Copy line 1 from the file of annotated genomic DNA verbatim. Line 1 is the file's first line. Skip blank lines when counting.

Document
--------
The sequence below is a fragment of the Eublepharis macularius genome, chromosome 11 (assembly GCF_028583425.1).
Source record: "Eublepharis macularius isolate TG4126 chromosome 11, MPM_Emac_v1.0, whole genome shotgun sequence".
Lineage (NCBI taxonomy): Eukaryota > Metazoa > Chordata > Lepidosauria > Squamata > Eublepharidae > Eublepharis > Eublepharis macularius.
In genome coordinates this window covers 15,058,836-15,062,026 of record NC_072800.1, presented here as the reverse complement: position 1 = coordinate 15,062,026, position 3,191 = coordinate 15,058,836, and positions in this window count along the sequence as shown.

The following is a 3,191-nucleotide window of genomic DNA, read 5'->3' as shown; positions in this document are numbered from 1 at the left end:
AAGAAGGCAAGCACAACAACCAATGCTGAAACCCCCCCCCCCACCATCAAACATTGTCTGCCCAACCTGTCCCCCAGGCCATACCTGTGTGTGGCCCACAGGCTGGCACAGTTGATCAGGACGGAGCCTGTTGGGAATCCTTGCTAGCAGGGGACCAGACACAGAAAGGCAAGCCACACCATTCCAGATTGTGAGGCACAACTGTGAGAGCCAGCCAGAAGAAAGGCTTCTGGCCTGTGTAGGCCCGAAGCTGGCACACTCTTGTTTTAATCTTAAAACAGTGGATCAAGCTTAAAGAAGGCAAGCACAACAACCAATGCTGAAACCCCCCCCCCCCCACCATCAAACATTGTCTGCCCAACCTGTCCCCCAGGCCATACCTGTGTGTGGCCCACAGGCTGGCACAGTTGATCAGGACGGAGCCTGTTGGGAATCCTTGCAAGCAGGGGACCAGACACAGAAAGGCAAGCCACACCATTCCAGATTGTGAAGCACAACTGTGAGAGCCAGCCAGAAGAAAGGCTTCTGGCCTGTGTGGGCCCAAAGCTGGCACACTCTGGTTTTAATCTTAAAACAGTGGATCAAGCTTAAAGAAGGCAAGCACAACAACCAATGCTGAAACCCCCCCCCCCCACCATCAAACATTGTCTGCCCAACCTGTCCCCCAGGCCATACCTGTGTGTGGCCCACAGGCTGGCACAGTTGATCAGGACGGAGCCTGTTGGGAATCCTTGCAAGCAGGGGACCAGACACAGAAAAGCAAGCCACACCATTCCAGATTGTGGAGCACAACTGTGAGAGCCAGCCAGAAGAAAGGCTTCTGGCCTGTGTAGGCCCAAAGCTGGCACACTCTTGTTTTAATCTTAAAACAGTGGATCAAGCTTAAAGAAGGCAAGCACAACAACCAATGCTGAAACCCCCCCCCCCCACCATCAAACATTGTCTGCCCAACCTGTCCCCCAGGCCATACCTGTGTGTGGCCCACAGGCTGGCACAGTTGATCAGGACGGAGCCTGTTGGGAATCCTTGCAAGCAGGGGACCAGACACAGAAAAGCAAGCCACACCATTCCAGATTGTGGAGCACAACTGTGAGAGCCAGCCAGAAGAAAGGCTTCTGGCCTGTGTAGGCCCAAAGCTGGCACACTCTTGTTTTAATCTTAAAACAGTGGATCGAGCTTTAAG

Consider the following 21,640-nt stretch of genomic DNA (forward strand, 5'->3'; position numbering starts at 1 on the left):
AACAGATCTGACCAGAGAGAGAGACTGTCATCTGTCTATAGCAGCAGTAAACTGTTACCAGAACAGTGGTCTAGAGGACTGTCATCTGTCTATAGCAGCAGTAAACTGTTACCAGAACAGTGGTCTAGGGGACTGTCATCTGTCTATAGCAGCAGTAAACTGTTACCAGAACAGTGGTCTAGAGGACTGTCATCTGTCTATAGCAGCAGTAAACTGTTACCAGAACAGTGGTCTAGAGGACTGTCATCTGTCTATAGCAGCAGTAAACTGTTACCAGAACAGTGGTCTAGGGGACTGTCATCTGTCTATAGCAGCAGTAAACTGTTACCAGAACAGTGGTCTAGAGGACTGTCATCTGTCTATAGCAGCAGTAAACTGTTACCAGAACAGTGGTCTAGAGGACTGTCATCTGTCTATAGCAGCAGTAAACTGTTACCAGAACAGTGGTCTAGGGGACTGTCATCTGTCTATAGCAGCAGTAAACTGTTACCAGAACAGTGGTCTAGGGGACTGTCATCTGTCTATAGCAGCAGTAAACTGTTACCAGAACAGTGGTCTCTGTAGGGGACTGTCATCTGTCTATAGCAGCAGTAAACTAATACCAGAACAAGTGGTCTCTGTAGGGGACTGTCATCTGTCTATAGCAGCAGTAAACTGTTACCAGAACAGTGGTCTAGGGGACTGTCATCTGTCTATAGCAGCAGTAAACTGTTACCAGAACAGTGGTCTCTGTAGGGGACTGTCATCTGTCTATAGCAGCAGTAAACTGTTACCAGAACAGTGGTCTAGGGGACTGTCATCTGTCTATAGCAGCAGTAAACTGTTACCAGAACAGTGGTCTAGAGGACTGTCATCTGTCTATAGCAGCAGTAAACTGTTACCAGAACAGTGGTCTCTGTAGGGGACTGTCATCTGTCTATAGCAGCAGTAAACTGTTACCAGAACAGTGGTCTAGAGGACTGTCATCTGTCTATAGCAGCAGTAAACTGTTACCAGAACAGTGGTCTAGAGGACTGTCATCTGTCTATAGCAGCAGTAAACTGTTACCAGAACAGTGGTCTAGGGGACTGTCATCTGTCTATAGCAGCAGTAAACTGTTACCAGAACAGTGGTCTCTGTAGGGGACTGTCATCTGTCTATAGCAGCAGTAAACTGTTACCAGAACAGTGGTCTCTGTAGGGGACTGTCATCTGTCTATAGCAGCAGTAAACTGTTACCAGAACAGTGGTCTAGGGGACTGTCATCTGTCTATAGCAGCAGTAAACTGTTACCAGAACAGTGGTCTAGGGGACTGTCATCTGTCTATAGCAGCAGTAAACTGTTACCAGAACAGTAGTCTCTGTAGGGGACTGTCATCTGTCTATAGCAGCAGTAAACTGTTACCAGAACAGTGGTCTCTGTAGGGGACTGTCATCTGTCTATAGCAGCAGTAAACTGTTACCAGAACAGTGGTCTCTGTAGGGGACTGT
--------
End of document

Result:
The sequence below is a fragment of the Eublepharis macularius genome, chromosome 11 (assembly GCF_028583425.1).